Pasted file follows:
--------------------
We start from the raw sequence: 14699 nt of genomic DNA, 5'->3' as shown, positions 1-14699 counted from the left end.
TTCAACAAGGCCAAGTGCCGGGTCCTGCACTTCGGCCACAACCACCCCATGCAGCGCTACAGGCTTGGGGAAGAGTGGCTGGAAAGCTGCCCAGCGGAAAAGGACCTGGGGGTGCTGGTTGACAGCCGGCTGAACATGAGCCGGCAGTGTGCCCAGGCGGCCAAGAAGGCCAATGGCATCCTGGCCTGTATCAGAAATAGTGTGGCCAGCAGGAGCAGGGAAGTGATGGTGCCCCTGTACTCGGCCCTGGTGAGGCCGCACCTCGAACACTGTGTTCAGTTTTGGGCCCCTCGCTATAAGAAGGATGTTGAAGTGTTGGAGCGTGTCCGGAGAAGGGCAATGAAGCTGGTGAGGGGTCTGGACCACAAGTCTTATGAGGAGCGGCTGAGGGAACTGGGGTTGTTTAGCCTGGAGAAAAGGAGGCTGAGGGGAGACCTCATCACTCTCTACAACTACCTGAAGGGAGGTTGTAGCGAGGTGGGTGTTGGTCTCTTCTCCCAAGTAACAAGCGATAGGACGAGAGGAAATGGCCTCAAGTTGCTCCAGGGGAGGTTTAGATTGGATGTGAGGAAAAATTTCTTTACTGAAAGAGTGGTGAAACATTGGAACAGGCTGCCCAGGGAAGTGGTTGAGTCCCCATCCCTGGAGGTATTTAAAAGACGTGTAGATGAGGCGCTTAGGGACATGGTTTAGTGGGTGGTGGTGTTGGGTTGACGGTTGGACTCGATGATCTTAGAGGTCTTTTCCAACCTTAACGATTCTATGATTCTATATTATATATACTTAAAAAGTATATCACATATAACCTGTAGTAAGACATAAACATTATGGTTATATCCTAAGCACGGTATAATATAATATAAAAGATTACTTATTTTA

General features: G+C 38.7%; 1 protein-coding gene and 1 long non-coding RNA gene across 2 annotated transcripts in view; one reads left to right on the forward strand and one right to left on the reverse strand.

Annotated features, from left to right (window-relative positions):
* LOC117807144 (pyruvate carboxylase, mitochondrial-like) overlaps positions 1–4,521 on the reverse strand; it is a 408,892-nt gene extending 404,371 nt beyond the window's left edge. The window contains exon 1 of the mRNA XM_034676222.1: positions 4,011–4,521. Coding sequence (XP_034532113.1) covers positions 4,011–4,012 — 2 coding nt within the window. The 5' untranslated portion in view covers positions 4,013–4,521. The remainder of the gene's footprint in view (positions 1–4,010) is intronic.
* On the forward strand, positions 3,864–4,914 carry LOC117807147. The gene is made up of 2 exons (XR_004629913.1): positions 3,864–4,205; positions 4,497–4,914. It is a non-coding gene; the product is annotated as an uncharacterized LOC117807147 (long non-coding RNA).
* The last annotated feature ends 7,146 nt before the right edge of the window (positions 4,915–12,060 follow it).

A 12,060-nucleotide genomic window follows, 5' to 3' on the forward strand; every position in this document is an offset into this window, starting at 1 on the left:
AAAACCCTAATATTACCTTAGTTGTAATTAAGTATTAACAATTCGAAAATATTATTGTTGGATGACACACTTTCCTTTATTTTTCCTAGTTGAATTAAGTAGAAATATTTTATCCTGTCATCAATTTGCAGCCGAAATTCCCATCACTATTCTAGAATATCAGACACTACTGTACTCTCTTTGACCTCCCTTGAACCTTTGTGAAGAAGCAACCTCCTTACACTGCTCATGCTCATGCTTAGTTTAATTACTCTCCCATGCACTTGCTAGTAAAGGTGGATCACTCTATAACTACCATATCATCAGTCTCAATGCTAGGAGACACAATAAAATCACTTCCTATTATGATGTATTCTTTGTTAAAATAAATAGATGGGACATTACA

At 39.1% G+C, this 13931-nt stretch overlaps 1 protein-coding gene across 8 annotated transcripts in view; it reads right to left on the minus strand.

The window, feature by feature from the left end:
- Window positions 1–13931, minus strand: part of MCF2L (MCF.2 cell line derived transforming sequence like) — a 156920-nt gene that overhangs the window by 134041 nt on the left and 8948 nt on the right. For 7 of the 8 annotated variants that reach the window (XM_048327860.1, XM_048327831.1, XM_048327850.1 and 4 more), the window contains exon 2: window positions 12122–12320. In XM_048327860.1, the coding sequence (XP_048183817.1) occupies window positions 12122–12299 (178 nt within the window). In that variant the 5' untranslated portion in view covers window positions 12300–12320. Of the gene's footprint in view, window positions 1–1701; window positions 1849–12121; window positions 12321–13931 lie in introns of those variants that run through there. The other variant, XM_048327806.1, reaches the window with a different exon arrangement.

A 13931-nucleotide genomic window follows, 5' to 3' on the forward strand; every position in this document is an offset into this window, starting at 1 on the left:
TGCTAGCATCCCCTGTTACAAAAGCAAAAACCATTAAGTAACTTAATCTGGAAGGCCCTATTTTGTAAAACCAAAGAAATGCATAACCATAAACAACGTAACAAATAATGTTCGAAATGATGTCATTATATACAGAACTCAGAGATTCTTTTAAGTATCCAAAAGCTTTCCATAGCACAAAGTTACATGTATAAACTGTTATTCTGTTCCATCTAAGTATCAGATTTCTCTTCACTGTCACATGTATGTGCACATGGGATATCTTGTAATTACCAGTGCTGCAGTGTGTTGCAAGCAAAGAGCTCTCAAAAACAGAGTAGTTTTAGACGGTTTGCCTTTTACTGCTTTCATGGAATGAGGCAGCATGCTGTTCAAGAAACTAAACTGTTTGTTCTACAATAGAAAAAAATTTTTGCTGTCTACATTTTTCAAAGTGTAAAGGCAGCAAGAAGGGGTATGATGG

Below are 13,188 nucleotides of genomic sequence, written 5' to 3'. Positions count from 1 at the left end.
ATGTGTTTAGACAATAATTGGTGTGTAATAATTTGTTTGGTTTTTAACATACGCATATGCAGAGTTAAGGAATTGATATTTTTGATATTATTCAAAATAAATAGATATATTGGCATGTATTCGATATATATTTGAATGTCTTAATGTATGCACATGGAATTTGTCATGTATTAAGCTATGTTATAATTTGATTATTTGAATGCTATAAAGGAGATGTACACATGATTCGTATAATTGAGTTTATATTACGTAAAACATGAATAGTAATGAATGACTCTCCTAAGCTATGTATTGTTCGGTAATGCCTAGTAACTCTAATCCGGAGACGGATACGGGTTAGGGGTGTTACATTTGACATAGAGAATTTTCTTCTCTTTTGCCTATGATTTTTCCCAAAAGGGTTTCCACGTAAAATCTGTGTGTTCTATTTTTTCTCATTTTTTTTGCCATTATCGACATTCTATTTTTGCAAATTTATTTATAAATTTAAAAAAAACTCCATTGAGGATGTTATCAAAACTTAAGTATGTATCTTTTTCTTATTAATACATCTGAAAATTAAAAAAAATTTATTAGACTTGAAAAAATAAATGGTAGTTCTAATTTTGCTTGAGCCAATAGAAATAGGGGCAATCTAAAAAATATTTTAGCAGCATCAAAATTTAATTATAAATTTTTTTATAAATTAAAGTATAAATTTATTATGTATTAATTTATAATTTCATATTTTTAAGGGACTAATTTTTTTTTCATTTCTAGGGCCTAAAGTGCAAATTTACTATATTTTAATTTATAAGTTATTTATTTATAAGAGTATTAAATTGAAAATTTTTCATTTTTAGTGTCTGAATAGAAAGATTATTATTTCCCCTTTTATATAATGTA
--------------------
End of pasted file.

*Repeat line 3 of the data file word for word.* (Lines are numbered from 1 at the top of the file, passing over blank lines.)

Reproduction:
General features: G+C 38.7%; 1 protein-coding gene and 1 long non-coding RNA gene across 2 annotated transcripts in view; one reads left to right on the forward strand and one right to left on the reverse strand.